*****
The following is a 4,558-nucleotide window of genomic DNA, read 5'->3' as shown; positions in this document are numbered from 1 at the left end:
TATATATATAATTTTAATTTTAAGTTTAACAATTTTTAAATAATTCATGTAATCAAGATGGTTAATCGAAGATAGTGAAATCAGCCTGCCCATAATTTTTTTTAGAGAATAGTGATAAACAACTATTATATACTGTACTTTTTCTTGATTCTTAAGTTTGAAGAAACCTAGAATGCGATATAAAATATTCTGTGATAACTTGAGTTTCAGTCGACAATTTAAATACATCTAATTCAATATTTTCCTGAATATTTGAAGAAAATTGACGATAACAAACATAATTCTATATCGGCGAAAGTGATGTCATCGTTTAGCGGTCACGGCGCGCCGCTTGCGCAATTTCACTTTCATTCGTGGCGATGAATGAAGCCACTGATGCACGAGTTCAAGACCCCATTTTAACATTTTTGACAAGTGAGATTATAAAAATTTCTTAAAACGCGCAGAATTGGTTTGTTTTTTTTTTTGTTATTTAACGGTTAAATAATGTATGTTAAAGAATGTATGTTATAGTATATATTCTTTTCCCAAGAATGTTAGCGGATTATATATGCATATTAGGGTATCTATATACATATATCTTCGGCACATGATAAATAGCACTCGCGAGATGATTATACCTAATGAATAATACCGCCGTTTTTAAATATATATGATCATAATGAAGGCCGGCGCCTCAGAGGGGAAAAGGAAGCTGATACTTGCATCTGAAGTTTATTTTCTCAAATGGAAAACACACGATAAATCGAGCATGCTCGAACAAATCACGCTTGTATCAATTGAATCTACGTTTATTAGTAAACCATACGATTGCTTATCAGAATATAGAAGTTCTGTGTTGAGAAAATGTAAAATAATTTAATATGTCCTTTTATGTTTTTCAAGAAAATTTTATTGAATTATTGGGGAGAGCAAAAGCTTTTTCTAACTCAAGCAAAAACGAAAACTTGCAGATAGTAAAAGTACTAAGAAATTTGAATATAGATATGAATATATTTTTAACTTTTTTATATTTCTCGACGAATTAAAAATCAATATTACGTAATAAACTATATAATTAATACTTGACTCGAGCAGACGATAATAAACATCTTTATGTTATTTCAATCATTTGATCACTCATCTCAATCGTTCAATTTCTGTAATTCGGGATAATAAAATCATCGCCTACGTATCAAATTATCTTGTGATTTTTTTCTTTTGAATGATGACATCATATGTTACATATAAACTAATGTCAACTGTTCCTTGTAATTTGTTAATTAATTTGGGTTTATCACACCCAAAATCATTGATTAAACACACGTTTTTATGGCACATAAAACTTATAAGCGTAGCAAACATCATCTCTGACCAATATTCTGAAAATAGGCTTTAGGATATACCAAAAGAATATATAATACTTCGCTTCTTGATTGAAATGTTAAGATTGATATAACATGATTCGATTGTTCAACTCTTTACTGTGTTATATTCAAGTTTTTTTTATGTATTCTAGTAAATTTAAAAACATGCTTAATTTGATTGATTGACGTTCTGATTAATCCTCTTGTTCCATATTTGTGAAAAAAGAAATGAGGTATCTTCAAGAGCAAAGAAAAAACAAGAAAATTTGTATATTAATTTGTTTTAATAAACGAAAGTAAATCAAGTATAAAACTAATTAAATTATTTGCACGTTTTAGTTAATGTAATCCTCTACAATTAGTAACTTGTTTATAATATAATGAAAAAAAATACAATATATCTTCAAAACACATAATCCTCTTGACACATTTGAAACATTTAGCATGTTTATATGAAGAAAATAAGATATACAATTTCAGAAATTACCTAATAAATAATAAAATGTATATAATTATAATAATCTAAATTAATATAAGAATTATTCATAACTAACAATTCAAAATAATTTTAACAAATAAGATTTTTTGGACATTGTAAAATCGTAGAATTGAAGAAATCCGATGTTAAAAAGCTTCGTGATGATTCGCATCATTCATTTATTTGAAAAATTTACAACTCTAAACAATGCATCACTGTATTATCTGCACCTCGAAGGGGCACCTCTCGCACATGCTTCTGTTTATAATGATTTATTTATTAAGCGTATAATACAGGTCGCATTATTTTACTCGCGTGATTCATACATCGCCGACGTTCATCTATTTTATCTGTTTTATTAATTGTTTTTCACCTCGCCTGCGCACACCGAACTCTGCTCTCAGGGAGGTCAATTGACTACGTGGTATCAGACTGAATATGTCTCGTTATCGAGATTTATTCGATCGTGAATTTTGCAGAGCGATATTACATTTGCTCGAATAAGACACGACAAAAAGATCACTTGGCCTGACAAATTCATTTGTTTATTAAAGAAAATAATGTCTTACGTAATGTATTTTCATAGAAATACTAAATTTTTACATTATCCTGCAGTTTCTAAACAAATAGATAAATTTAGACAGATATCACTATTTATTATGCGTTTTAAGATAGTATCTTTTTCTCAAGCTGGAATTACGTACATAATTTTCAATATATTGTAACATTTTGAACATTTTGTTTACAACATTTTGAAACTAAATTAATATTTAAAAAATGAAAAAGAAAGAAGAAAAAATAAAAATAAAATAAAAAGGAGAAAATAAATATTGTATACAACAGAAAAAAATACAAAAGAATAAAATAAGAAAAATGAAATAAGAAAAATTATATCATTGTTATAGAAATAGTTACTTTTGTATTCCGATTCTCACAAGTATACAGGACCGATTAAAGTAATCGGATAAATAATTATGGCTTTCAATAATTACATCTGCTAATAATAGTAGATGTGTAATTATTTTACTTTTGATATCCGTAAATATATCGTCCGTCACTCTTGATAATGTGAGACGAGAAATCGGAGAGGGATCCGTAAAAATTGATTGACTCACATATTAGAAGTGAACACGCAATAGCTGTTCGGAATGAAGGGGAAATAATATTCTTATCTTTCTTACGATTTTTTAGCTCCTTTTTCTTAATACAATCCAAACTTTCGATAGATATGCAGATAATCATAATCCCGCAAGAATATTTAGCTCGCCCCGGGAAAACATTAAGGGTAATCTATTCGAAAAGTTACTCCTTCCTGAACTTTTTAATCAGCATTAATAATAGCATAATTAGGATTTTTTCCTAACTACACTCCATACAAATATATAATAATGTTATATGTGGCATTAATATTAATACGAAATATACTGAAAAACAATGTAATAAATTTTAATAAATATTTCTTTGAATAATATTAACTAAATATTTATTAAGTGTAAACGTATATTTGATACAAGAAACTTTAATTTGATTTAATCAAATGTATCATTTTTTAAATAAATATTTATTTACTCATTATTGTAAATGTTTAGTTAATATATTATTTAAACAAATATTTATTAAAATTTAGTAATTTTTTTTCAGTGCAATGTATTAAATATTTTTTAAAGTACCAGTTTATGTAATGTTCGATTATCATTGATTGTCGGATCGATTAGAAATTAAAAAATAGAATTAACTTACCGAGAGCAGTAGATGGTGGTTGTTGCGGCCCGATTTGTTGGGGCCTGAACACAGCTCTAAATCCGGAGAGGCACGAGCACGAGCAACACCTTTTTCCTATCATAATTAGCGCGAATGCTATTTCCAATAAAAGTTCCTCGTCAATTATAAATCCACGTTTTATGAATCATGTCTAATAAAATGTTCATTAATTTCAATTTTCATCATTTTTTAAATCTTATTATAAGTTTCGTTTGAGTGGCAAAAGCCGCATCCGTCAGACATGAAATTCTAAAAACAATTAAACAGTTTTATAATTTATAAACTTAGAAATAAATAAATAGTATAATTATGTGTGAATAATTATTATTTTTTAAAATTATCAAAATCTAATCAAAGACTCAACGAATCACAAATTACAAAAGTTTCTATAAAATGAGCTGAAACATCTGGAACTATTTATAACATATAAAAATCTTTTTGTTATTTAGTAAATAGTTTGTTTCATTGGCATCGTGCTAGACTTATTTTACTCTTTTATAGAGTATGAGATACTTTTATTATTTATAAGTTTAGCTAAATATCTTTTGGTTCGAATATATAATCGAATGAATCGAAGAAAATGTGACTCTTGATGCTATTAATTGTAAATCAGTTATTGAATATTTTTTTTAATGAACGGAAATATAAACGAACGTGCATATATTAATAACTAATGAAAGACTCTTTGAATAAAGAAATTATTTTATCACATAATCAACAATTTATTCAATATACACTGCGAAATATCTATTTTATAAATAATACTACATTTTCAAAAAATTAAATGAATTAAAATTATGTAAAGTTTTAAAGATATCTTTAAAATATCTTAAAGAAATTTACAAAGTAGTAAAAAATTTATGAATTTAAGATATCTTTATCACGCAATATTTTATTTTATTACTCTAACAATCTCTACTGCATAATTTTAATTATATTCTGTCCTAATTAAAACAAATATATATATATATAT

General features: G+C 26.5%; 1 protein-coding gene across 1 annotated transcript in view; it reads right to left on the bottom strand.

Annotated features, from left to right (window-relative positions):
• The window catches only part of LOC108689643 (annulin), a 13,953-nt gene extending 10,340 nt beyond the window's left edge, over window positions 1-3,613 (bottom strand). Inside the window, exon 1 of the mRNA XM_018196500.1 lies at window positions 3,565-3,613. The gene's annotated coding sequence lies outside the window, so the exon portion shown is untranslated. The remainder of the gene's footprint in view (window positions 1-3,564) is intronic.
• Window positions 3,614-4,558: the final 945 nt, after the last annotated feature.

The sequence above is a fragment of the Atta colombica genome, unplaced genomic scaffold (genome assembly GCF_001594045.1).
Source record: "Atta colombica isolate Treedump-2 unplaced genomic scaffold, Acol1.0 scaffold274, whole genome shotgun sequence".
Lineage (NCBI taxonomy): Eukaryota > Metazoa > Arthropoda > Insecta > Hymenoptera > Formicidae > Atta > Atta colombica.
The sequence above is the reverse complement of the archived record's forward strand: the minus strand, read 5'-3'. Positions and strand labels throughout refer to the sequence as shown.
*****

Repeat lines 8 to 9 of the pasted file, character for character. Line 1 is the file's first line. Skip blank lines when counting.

Source record: "Atta colombica isolate Treedump-2 unplaced genomic scaffold, Acol1.0 scaffold274, whole genome shotgun sequence".
Lineage (NCBI taxonomy): Eukaryota > Metazoa > Arthropoda > Insecta > Hymenoptera > Formicidae > Atta > Atta colombica.